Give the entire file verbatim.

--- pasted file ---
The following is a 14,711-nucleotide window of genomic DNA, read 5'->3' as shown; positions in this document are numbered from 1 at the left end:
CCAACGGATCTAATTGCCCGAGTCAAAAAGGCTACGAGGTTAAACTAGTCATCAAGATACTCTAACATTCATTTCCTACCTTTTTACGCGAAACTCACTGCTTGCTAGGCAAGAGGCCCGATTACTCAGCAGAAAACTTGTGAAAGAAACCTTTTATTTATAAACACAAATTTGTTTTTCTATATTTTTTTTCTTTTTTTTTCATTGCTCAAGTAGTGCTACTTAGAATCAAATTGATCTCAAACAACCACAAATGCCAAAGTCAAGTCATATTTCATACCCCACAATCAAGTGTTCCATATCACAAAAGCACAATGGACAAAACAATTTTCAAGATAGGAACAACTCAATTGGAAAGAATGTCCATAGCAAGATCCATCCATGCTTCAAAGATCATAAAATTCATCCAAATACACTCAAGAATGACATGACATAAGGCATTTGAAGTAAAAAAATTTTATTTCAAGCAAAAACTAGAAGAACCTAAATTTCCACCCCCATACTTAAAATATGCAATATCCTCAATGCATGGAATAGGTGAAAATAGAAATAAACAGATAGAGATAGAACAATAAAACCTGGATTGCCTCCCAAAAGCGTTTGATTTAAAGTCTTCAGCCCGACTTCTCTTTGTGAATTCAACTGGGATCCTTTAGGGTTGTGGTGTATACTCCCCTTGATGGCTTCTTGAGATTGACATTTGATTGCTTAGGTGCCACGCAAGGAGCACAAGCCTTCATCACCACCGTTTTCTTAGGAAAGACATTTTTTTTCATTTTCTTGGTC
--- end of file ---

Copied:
The following is a 14,711-nucleotide window of genomic DNA, read 5'->3' as shown; positions in this document are numbered from 1 at the left end:
CCAACGGATCTAATTGCCCGAGTCAAAAAGGCTACGAGGTTAAACTAGTCATCAAGATACTCTAACATTCATTTCCTACCTTTTTACGCGAAACTCACTGCTTGCTAGGCAAGAGGCCCGATTACTCAGCAGAAAACTTGTGAAAGAAACCTTTTATTTATAAACACAAATTTGTTTTTCTATATTTTTTTTCTTTTTTTTTCATTGCTCAAGTAGTGCTACTTAGAATCAAATTGATCTCAAACAACCACAAATGCCAAAGTCAAGTCATATTTCATACCCCACAATCAAGTGTTCCATATCACAAAAGCACAATGGACAAAACAATTTTCAAGATAGGAACAACTCAATTGGAAAGAATGTCCATAGCAAGATCCATCCATGCTTCAAAGATCATAAAATTCATCCAAATACACTCAAGAATGACATGACATAAGGCATTTGAAGTAAAAAAATTTTATTTCAAGCAAAAACTAGAAGAACCTAAATTTCCACCCCCATACTTAAAATATGCAATATCCTCAATGCATGGAATAGGTGAAAATAGAAATAAACAGATAGAGATAGAACAATAAAACCTGGATTGCCTCCCAAAAGCGTTTGATTTAAAGTCTTCAGCCCGACTTCTCTTTGTGAATTCAACTGGGATCCTTTAGGGTTGTGGTGTATACTCCCCTTGATGGCTTCTTGAGATTGACATTTGATTGCTTAGGTGCCACGCAAGGAGCACAAGCCTTCATCACCACCGTTTTCTTAGGAAAGACATTTTTTTTCATTTTCTTGGTC